Special mention has to go to the level design on the official Tripwire maps where you’ve got lots of room to manoeuvre whether that is in the open or tight corridors and rooms. You’ll find there’s multi-tiered stages and many places to hunker down before being overrun. Each map has its own theme making for a fun game to play in both the visuals and tactically. You’ll also come up against various boss characters in the final wave which is a nice touch.
Killing Floor 2 looks great with some excellent attention to detail and bright visuals amongst the splattering of blood and gore from shooting up the zeds – which are also brilliantly designed. That said, some are rather generic such as the hulking blob creature that spits green goo at you and explodes into a mass of green when killed. There seems to be a little borrowing of ideas from Left 4 Dead in some instances. Performance wise the game runs well on PC and seems to be well optimised with a number of options to tailor the experience to suit your system. A GTX 1080 for example can run the game at 4K quite well and with some options dialled back can maintain 60 frames per second too.
Audio is also of a high standard with meaty sounding guns and plentiful sound effects from the zeds. You’ll also hear some quips from the characters who each have their own comments to make. Sadly, the music might not be to everyone’s tastes (which rests on the metal side of things) and might need to be muted entirely depending on your tastes.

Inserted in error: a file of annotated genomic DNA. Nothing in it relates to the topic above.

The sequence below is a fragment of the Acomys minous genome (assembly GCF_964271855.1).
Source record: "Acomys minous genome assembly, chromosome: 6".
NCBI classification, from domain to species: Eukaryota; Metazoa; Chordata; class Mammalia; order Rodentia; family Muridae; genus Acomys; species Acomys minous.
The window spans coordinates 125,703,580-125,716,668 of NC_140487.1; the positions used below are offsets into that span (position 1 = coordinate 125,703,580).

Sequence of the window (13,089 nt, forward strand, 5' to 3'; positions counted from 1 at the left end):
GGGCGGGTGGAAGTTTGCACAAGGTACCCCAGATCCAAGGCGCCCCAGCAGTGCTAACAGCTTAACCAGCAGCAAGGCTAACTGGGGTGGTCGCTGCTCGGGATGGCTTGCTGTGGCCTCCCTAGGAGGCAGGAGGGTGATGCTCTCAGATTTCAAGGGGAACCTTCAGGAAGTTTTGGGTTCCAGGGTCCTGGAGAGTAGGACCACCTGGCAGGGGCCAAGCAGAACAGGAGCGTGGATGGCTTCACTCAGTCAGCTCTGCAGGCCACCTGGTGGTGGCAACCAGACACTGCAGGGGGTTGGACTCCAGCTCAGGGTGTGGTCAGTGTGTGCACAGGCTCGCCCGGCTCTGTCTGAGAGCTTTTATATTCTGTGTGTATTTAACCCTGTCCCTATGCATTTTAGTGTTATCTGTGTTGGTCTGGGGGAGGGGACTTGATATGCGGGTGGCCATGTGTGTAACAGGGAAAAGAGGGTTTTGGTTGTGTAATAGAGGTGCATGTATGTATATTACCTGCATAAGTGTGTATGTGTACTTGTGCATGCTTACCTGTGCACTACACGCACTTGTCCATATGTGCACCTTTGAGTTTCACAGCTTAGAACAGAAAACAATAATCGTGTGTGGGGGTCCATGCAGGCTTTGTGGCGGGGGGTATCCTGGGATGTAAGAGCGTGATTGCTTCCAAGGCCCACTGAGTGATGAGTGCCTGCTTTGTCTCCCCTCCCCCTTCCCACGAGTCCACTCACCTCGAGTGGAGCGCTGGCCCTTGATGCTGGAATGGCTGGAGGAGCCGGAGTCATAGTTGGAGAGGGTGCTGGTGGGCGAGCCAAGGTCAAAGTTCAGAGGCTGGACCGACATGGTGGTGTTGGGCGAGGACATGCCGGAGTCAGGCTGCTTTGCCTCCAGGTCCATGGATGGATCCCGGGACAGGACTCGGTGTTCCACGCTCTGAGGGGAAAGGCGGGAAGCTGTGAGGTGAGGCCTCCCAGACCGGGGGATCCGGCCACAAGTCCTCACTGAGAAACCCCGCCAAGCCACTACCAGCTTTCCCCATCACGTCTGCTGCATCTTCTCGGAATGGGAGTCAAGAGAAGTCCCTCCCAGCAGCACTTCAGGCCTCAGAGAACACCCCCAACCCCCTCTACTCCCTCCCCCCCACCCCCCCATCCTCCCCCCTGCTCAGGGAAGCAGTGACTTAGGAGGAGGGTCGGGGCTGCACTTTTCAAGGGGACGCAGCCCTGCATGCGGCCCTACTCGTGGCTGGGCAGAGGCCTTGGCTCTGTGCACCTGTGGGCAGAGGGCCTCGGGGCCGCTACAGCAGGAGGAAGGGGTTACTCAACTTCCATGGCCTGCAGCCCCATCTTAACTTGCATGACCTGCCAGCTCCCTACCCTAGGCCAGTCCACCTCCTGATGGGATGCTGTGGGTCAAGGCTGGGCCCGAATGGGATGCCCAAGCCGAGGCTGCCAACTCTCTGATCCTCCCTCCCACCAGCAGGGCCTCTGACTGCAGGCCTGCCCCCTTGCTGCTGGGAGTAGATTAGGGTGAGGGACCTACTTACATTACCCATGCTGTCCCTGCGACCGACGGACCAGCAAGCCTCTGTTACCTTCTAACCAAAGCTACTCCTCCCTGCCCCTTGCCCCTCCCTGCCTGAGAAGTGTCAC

In terms of longevity you’ve got 8 character skins to play with who can be customised such as head colour, outfits and accessories but the main progression lies in the perks or classes where XP is gained from specific weapon kills related to the class. It’s a good system and means players can swap class on the fly and obtain bonuses once a suitable rank is reached. However, no matter how complete the core game is there’s a ton of optional extras up for grabs which are commanding real money which seems to be too prominent a feature. You can earn crates and other items during play but then have to pay real money to actually use them which seems cheap and is a massive negative on what is a fun and cool game. A quick perusal of the game’s store reveals an assortment of extra skins, weapons and other bits which are far cooler than the default offerings as you would expect.
Killing Floor 2 is a fun game in small doses and whilst it’s a great online game encouraging teamwork and camaraderie, the repetitive nature of killing the same enemies over and over gets old with extended play. A few more modes of play would go down a treat here and maybe will be added over time. However, in its current form there’s a fun, accessible game with quite a large community of players (on PC at least) which means you’re never short of someone else to play with. Aside from the lack of unlockables which don’t require additional payment, the perk system is good and rewarding as something to work towards. If you like simple wave shooters then this is worth checking out and with its low price means you’ll get enough bang for your buck. It’s a shame though a lot of the best content is tied to additional cash payments which dampens the overall enthusiasm a little.